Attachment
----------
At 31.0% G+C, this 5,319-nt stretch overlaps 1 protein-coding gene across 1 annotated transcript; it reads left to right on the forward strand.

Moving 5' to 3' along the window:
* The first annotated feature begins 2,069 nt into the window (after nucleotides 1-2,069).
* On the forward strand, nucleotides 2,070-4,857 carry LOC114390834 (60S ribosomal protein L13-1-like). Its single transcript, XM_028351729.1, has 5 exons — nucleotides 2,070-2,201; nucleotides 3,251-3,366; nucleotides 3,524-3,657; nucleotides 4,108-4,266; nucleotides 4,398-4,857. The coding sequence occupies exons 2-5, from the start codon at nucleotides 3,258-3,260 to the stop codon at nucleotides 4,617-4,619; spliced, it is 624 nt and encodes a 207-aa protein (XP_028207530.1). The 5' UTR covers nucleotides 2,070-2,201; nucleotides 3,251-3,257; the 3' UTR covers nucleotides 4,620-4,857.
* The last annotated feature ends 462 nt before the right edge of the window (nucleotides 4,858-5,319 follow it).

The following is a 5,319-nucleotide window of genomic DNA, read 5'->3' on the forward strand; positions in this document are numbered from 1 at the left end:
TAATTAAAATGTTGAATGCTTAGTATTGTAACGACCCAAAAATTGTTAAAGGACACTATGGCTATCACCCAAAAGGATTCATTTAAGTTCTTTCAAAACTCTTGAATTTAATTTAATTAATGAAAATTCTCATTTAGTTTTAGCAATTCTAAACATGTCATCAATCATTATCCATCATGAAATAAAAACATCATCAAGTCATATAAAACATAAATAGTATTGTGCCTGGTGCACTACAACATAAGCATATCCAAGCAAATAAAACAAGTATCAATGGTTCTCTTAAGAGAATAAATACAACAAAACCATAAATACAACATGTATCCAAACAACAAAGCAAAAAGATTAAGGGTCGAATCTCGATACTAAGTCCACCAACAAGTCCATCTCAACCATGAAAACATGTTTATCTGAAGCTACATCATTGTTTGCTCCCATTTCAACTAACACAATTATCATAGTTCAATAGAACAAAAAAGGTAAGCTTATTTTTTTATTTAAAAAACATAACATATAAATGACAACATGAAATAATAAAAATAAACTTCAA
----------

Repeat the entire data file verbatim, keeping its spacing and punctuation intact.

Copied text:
At 31.0% G+C, this 5,319-nt stretch overlaps 1 protein-coding gene across 1 annotated transcript; it reads left to right on the forward strand.

Moving 5' to 3' along the window:
* The first annotated feature begins 2,069 nt into the window (after nucleotides 1-2,069).
* On the forward strand, nucleotides 2,070-4,857 carry LOC114390834 (60S ribosomal protein L13-1-like). Its single transcript, XM_028351729.1, has 5 exons — nucleotides 2,070-2,201; nucleotides 3,251-3,366; nucleotides 3,524-3,657; nucleotides 4,108-4,266; nucleotides 4,398-4,857. The coding sequence occupies exons 2-5, from the start codon at nucleotides 3,258-3,260 to the stop codon at nucleotides 4,617-4,619; spliced, it is 624 nt and encodes a 207-aa protein (XP_028207530.1). The 5' UTR covers nucleotides 2,070-2,201; nucleotides 3,251-3,257; the 3' UTR covers nucleotides 4,620-4,857.
* The last annotated feature ends 462 nt before the right edge of the window (nucleotides 4,858-5,319 follow it).

The following is a 5,319-nucleotide window of genomic DNA, read 5'->3' on the forward strand; positions in this document are numbered from 1 at the left end:
TAATTAAAATGTTGAATGCTTAGTATTGTAACGACCCAAAAATTGTTAAAGGACACTATGGCTATCACCCAAAAGGATTCATTTAAGTTCTTTCAAAACTCTTGAATTTAATTTAATTAATGAAAATTCTCATTTAGTTTTAGCAATTCTAAACATGTCATCAATCATTATCCATCATGAAATAAAAACATCATCAAGTCATATAAAACATAAATAGTATTGTGCCTGGTGCACTACAACATAAGCATATCCAAGCAAATAAAACAAGTATCAATGGTTCTCTTAAGAGAATAAATACAACAAAACCATAAATACAACATGTATCCAAACAACAAAGCAAAAAGATTAAGGGTCGAATCTCGATACTAAGTCCACCAACAAGTCCATCTCAACCATGAAAACATGTTTATCTGAAGCTACATCATTGTTTGCTCCCATTTCAACTAACACAATTATCATAGTTCAATAGAACAAAAAAGGTAAGCTTATTTTTTTATTTAAAAAACATAACATATAAATGACAACATGAAATAATAAAAATAAACTTCAA